I think Paul puts it very succinctly:(Rom 1:20) For the invisible things of him from the creation of the world are clearly seen, being understood by the things that are made, even his eternal power and Godhead; so that they are without excuse:

(Rom 1:21) Because that, when they knew God, they glorified him not as God, neither were thankful; but became vain in their imaginations, and their foolish heart was darkened.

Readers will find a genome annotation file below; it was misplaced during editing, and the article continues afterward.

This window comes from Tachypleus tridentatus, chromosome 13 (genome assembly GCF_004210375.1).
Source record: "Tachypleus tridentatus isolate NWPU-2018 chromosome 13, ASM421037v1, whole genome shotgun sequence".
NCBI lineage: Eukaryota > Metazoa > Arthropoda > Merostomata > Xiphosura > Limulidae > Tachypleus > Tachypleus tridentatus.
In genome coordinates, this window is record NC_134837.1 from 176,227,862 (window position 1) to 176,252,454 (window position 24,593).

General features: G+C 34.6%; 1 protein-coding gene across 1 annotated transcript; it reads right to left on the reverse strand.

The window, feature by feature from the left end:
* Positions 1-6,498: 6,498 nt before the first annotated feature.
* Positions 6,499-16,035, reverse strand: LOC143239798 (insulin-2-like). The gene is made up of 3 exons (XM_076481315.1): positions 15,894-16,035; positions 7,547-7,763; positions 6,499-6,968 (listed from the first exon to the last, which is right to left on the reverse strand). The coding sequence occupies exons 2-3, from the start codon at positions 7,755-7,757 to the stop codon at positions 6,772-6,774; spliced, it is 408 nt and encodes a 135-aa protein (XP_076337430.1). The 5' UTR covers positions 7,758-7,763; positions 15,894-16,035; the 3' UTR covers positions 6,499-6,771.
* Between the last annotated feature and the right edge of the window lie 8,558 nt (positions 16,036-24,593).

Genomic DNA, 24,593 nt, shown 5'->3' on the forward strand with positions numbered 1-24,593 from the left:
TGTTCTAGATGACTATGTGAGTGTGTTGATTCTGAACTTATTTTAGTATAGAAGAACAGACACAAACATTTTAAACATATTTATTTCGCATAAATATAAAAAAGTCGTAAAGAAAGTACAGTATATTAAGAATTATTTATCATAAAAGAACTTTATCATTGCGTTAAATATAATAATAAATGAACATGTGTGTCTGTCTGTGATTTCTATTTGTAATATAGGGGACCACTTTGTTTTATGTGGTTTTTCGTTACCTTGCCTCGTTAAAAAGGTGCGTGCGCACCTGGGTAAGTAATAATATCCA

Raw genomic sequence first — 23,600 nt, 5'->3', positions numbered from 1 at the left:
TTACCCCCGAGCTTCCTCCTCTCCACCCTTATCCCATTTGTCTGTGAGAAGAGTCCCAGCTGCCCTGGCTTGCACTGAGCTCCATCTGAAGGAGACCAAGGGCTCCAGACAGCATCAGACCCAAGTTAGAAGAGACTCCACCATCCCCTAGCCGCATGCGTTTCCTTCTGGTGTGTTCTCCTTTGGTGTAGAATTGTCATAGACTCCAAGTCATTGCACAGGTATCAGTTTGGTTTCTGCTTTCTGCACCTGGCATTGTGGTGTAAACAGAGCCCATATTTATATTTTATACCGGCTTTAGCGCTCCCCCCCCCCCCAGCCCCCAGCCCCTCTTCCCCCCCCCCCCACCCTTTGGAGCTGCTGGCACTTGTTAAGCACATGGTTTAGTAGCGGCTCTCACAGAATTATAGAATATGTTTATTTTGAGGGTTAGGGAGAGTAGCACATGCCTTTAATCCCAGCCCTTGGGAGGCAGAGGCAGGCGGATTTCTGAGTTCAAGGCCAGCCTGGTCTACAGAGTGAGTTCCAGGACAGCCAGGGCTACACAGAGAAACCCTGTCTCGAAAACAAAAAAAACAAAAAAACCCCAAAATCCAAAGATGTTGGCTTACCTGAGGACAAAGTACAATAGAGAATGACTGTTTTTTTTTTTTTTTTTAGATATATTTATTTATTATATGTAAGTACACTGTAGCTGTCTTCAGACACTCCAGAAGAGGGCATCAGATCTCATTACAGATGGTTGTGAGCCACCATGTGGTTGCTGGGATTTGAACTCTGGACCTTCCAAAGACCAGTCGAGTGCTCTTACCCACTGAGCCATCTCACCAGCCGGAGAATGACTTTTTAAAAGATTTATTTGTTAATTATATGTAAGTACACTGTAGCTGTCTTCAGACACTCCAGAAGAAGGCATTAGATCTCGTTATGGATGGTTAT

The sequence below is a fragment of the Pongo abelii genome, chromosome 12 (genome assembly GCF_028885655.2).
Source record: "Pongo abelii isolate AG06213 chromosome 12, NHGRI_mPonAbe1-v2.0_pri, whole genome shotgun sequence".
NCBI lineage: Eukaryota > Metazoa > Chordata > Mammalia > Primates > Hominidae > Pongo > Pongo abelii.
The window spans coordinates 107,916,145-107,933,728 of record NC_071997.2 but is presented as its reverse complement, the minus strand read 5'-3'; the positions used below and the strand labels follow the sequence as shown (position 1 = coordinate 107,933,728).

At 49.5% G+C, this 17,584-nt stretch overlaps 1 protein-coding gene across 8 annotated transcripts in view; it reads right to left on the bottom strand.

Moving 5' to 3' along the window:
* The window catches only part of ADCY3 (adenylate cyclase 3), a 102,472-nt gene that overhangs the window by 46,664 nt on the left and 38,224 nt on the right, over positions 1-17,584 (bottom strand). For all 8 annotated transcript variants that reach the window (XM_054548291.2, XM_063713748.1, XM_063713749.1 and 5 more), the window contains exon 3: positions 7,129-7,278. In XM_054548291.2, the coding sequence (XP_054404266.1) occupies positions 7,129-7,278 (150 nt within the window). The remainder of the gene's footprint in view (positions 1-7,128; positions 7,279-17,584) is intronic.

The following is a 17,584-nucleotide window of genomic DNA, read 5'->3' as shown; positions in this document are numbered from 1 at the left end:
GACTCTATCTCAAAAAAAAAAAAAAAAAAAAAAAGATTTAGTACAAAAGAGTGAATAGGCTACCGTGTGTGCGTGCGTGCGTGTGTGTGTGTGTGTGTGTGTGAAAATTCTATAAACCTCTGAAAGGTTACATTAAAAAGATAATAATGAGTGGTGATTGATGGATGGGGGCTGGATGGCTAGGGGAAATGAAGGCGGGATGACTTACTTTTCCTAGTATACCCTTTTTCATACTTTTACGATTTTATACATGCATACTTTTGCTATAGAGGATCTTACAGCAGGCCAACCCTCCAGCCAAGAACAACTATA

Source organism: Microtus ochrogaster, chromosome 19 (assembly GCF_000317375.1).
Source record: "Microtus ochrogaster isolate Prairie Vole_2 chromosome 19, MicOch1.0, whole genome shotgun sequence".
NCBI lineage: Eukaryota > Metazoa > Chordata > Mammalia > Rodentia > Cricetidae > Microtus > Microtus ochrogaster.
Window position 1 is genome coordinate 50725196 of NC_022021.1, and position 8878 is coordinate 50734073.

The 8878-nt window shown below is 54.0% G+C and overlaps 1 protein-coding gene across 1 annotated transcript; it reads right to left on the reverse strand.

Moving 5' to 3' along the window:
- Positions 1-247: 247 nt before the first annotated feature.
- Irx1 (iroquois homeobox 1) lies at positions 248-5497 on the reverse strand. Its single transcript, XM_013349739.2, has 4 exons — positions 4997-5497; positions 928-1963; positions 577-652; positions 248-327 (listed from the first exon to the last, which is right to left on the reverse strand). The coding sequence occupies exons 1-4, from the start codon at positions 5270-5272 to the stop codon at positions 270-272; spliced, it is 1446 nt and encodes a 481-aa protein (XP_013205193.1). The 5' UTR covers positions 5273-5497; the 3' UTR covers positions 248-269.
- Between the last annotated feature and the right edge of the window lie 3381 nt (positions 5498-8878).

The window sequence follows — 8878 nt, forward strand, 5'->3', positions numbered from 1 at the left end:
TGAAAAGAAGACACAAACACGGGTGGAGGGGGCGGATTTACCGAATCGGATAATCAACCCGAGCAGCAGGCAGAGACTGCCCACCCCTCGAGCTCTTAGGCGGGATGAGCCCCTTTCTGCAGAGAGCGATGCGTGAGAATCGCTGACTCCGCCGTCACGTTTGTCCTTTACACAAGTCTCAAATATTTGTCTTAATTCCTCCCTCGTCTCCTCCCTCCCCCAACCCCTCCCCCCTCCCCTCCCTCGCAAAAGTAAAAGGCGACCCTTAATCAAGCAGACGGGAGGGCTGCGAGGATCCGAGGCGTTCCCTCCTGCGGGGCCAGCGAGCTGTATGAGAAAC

(Rom 1:22) Professing themselves to be wise, they became fools,
Martyn M.
Tas this I feel is such a crucial area where Old Earth believers feel so confident
and your article makes it clear that these geologists manipulate the results to fit the assumed age.

However are the conflicting results you discuss the norm or the exception, do most or even some cases of multiple rock age results generally give approximately the same age?

Also how does the molten rock supposedly start at zero?

Martyn M.
Tas Walker
It is a standard part of the process. When the numbers come back from the laboratory the geologist, who understands the geology of the area, has to decide what they mean. It's called interpreting the result.